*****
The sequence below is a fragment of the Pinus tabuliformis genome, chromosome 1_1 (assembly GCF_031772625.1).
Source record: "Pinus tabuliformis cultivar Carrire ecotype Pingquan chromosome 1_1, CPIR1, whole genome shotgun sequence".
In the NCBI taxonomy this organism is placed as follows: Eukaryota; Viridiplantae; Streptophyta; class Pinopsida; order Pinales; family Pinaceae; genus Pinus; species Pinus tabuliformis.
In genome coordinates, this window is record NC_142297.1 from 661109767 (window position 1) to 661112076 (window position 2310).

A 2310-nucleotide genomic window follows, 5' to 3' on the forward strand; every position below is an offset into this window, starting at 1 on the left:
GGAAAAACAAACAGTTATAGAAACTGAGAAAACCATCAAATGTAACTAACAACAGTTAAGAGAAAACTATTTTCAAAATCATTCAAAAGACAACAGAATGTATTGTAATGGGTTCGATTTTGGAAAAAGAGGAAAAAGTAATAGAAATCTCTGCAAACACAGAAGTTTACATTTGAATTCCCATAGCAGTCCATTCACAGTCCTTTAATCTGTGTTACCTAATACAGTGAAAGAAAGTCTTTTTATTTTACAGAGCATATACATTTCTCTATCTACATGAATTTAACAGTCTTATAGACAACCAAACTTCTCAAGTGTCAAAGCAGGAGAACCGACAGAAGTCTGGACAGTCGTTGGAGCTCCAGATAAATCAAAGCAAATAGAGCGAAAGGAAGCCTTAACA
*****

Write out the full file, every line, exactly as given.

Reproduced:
The sequence below is a fragment of the Pinus tabuliformis genome, chromosome 1_1 (assembly GCF_031772625.1).
Source record: "Pinus tabuliformis cultivar Carrire ecotype Pingquan chromosome 1_1, CPIR1, whole genome shotgun sequence".
In the NCBI taxonomy this organism is placed as follows: Eukaryota; Viridiplantae; Streptophyta; class Pinopsida; order Pinales; family Pinaceae; genus Pinus; species Pinus tabuliformis.
In genome coordinates, this window is record NC_142297.1 from 661109767 (window position 1) to 661112076 (window position 2310).

A 2310-nucleotide genomic window follows, 5' to 3' on the forward strand; every position below is an offset into this window, starting at 1 on the left:
GGAAAAACAAACAGTTATAGAAACTGAGAAAACCATCAAATGTAACTAACAACAGTTAAGAGAAAACTATTTTCAAAATCATTCAAAAGACAACAGAATGTATTGTAATGGGTTCGATTTTGGAAAAAGAGGAAAAAGTAATAGAAATCTCTGCAAACACAGAAGTTTACATTTGAATTCCCATAGCAGTCCATTCACAGTCCTTTAATCTGTGTTACCTAATACAGTGAAAGAAAGTCTTTTTATTTTACAGAGCATATACATTTCTCTATCTACATGAATTTAACAGTCTTATAGACAACCAAACTTCTCAAGTGTCAAAGCAGGAGAACCGACAGAAGTCTGGACAGTCGTTGGAGCTCCAGATAAATCAAAGCAAATAGAGCGAAAGGAAGCCTTAACA